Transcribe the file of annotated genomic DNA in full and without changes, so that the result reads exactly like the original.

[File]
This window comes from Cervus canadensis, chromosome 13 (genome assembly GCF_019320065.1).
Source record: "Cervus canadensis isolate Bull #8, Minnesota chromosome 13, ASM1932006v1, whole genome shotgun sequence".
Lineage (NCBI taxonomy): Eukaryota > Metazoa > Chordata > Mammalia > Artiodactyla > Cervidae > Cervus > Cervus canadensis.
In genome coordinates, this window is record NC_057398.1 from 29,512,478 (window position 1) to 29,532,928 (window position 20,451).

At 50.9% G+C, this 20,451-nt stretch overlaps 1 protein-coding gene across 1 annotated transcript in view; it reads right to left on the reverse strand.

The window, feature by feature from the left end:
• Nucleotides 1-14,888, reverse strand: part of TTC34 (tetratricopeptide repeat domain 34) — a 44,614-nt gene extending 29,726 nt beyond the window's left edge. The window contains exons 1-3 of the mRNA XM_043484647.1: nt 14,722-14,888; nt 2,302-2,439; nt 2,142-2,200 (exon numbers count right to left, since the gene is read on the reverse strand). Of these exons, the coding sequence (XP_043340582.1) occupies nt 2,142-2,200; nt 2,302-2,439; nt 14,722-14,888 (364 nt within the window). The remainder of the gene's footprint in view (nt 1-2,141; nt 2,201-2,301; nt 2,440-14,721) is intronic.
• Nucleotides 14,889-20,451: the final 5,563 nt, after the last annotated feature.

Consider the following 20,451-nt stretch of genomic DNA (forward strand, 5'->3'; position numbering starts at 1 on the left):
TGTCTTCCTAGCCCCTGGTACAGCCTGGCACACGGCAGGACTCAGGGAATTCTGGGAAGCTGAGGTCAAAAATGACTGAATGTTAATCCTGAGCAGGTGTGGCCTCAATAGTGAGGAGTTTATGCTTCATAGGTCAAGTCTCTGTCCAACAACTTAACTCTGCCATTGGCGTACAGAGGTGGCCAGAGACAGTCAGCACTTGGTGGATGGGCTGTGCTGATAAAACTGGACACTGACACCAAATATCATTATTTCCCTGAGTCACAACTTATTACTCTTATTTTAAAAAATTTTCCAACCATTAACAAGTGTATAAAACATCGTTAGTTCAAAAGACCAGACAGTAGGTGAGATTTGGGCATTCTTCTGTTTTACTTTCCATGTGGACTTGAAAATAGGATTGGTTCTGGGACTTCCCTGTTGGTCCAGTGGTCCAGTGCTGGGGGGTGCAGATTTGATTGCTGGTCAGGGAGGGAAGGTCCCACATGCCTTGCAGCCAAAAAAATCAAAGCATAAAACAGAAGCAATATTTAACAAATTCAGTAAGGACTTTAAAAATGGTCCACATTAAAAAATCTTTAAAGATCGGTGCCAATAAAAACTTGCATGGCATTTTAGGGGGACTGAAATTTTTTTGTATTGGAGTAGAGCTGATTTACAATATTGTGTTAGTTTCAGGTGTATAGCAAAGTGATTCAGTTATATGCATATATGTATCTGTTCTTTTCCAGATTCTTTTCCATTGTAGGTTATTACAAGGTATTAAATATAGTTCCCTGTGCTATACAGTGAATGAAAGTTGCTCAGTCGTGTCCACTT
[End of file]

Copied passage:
This window comes from Cervus canadensis, chromosome 13 (genome assembly GCF_019320065.1).
Source record: "Cervus canadensis isolate Bull #8, Minnesota chromosome 13, ASM1932006v1, whole genome shotgun sequence".
Lineage (NCBI taxonomy): Eukaryota > Metazoa > Chordata > Mammalia > Artiodactyla > Cervidae > Cervus > Cervus canadensis.
In genome coordinates, this window is record NC_057398.1 from 29,512,478 (window position 1) to 29,532,928 (window position 20,451).

At 50.9% G+C, this 20,451-nt stretch overlaps 1 protein-coding gene across 1 annotated transcript in view; it reads right to left on the reverse strand.

The window, feature by feature from the left end:
• Nucleotides 1-14,888, reverse strand: part of TTC34 (tetratricopeptide repeat domain 34) — a 44,614-nt gene extending 29,726 nt beyond the window's left edge. The window contains exons 1-3 of the mRNA XM_043484647.1: nt 14,722-14,888; nt 2,302-2,439; nt 2,142-2,200 (exon numbers count right to left, since the gene is read on the reverse strand). Of these exons, the coding sequence (XP_043340582.1) occupies nt 2,142-2,200; nt 2,302-2,439; nt 14,722-14,888 (364 nt within the window). The remainder of the gene's footprint in view (nt 1-2,141; nt 2,201-2,301; nt 2,440-14,721) is intronic.
• Nucleotides 14,889-20,451: the final 5,563 nt, after the last annotated feature.

Consider the following 20,451-nt stretch of genomic DNA (forward strand, 5'->3'; position numbering starts at 1 on the left):
TGTCTTCCTAGCCCCTGGTACAGCCTGGCACACGGCAGGACTCAGGGAATTCTGGGAAGCTGAGGTCAAAAATGACTGAATGTTAATCCTGAGCAGGTGTGGCCTCAATAGTGAGGAGTTTATGCTTCATAGGTCAAGTCTCTGTCCAACAACTTAACTCTGCCATTGGCGTACAGAGGTGGCCAGAGACAGTCAGCACTTGGTGGATGGGCTGTGCTGATAAAACTGGACACTGACACCAAATATCATTATTTCCCTGAGTCACAACTTATTACTCTTATTTTAAAAAATTTTCCAACCATTAACAAGTGTATAAAACATCGTTAGTTCAAAAGACCAGACAGTAGGTGAGATTTGGGCATTCTTCTGTTTTACTTTCCATGTGGACTTGAAAATAGGATTGGTTCTGGGACTTCCCTGTTGGTCCAGTGGTCCAGTGCTGGGGGGTGCAGATTTGATTGCTGGTCAGGGAGGGAAGGTCCCACATGCCTTGCAGCCAAAAAAATCAAAGCATAAAACAGAAGCAATATTTAACAAATTCAGTAAGGACTTTAAAAATGGTCCACATTAAAAAATCTTTAAAGATCGGTGCCAATAAAAACTTGCATGGCATTTTAGGGGGACTGAAATTTTTTTGTATTGGAGTAGAGCTGATTTACAATATTGTGTTAGTTTCAGGTGTATAGCAAAGTGATTCAGTTATATGCATATATGTATCTGTTCTTTTCCAGATTCTTTTCCATTGTAGGTTATTACAAGGTATTAAATATAGTTCCCTGTGCTATACAGTGAATGAAAGTTGCTCAGTCGTGTCCACTT